Chocolate Bloom

Discussion in 'Disaster Help' started by Donna1786, Jul 22, 2019.

  1. Donna1786

    Donna1786 New Member

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    I am having trouble when covering my traybakes (millionaires shortbread, tiffin & marsbar slice) with chocolate, that spots are appearing. I have looked this up and found it's called chocolate Bloom. Not much advice apart from melting back down, which I can't do when it's already on a traybake. I have tried to stop overmelting the chocolate and getting it too hot, if there are a few Lumps still in there I mix until they melt. (I melt in the microwave, does that make a difference?)

    I have stopped refrigerating it to set, as not to shock it with extreme temperatures. I dont have a nice cool dark larder, so I have put it under a cake box whe setting and kept windows closed so there isn't moisture in the air. It hasn't gone really white this time, do it's an improvement, but still the spots!!! I am at a loss of what to do.

    Is the cocoa solids percentage and milk solids percentage a factor? I have been using milk chocolate but is dark chocolate better?
    Help please? Thanks
     
    Donna1786, Jul 22, 2019
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  2. Donna1786

    Norcalbaker59 Well-Known Member

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    Milk chocolate has a lower tempering temperature than dark chocolate; one chocolate is not better than the other rather it’s a matter of heating to the correct temperature. Tempering chocolate is an exacting disciple.

    And so far as chocolate bloom there’s two types of bloom: fat bloom and sugar bloom. You need to determine the type of bloom. Fat bloom can be fixed. Sugar bloom can’t.

    Sugar bloom is caused when the sugar in the chocolate crystallizes. This is usually caused when the chocolate has been exposed to condensation or humid environment. Chocolate should never be put in the refrigerator.

    I had a long discussion on chocolate with another baker recently. There’s detailed information on tempering and bloom on that thread. If after reading it you have more questions let me know.


    https://www.baking-forums.com/threads/florentines-succesfully-made.5444/#post-38746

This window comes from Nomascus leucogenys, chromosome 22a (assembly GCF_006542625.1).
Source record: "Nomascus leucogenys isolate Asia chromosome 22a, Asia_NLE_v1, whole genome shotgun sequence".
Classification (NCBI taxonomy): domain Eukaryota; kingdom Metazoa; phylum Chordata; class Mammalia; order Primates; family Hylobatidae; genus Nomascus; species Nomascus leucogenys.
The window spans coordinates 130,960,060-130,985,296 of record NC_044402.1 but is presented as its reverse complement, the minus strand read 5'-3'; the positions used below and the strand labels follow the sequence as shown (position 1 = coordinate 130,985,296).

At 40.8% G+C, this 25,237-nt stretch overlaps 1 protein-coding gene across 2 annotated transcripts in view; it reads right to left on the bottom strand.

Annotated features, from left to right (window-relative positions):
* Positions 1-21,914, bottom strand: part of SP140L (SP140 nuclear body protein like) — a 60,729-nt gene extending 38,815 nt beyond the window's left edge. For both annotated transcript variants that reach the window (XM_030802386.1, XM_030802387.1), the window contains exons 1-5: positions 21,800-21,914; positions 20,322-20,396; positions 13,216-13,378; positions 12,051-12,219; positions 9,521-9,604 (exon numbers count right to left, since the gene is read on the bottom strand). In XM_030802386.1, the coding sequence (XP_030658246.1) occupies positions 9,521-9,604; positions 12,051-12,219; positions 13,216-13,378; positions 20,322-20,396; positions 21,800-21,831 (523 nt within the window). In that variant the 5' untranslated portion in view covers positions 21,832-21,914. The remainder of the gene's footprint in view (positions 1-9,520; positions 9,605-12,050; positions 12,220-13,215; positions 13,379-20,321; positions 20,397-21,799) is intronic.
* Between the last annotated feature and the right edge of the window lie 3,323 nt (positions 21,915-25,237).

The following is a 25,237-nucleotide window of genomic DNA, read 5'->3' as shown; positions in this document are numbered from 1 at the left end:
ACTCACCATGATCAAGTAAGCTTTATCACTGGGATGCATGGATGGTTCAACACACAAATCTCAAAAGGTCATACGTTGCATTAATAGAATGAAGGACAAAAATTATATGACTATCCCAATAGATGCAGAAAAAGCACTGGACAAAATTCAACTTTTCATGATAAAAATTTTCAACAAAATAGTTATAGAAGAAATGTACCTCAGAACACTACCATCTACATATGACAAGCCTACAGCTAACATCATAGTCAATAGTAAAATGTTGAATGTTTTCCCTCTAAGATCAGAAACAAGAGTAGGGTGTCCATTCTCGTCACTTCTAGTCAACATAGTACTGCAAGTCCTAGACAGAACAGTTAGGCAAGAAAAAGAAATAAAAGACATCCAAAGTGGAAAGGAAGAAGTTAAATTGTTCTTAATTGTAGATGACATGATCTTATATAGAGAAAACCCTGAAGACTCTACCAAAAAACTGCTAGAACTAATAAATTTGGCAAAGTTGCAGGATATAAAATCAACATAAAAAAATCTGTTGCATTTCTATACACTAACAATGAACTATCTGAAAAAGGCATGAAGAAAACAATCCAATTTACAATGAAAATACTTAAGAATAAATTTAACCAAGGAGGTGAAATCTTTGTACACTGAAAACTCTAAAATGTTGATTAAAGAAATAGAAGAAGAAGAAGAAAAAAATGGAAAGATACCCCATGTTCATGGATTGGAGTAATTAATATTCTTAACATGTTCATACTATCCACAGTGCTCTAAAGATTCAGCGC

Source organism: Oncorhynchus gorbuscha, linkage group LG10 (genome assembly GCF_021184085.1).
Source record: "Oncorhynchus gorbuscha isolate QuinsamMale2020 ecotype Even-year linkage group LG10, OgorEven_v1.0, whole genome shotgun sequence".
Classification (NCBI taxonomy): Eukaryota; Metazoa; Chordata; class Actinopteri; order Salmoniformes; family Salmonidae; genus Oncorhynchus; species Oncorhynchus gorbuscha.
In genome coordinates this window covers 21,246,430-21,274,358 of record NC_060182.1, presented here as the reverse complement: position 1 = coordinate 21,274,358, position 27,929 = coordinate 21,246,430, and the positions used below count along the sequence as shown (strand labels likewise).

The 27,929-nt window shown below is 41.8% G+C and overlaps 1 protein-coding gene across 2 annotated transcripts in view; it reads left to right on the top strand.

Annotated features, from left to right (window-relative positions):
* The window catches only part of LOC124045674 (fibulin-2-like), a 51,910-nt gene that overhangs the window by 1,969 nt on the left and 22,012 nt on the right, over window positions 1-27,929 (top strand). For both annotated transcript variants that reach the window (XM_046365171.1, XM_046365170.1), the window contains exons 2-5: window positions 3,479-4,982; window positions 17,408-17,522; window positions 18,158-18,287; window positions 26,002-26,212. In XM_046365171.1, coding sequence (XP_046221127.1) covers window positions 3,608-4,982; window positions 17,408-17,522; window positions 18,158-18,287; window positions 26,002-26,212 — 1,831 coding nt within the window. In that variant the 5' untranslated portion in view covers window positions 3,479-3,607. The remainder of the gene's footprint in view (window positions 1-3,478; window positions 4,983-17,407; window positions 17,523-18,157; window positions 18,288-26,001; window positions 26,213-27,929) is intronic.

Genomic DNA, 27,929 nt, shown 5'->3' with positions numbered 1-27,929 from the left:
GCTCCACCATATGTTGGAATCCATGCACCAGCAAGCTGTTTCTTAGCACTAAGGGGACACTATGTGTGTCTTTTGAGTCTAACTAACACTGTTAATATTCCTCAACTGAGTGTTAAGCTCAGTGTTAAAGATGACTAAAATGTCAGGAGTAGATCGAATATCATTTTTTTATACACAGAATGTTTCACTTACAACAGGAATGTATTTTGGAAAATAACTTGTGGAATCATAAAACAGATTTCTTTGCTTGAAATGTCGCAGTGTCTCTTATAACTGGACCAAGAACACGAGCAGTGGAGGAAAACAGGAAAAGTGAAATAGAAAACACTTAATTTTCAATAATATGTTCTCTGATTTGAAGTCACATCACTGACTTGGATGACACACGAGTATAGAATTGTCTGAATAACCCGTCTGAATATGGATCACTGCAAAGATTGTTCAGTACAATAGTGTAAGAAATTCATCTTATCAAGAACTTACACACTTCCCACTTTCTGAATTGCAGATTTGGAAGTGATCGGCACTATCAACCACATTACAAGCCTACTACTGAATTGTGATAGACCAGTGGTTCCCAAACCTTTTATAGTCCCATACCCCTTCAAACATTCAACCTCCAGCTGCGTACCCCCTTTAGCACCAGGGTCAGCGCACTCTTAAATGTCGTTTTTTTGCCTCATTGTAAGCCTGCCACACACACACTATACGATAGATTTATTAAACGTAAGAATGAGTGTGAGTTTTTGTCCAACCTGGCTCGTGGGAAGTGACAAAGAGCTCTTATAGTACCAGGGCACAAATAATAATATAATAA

Norcalbaker59, Jul 22, 2019
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  3. Donna1786

    Norcalbaker59 Well-Known Member

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    Although these pages to Callebaut are geared toward chocolate tempered for used in molded chocolates the principles in tempering and storage remain the same. They’re the same principles I was taught in chocolate classes for baking and they’re the same ones are use I’m dipping my baked cookies.


    But I would encourage you to read the thread I linked above as well since it includes discussion on tempering temperatures as well as the science behind tempering. It really helps to understand what tempering is and why it has to be done. Chocolate is an expensive ingredient, so the more you understand about it, the more you’re able to work with that successfully.




    Tempering chocolate in the microwave


    https://www.callebaut.com/en-US/chocolate-video/technique/tempering/microwave



    Fixing chocolate when it’s too thick (over crystallized, not overheated and burned; if chocolate has been overheated, nothing will fix it)


    https://www.callebaut.com/en-GB/chocolate-video/technique/tempering/overcrystallised




    Troubleshooting chocolate

    https://www.callebaut.com/en-US/chocolate-technique/troubleshooting/chocolate-bloom



    Sugar Bloom


    https://www.callebaut.com/en-US/chocolate-technique/troubleshooting/chocolate-bloom



    Fat Bloom


    https://www.callebaut.com/en-US/chocolate-video/technique/prevent-fatbloom
     
    Norcalbaker59, Jul 22, 2019
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  4. Donna1786

    Donna1786 New Member

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    Thank you so much for your advice. That is really helpful.

    Especially the link about tempering chocolate in the microwave . I have used a lower power setting on my microwave and taken better care of regularly opening the door and mixing.

    I am also making sure I store it in a dry cool dark place as much as possible.

    Touch wood, but I have had success my last few attempts.
    All your other links are great too.

    Cheers Donna
     
    Donna1786, Jul 28, 2019
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    Norcalbaker59 likes this.
  5. Donna1786

    Norcalbaker59 Well-Known Member

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    I’m glad to hear you’re finding success with your chocolate Donna. The rules of chocolate can seem daunting, but once you know the rules and with a bit of practice, success is the rule rather than the exception.
     
    Norcalbaker59, Jul 28, 2019
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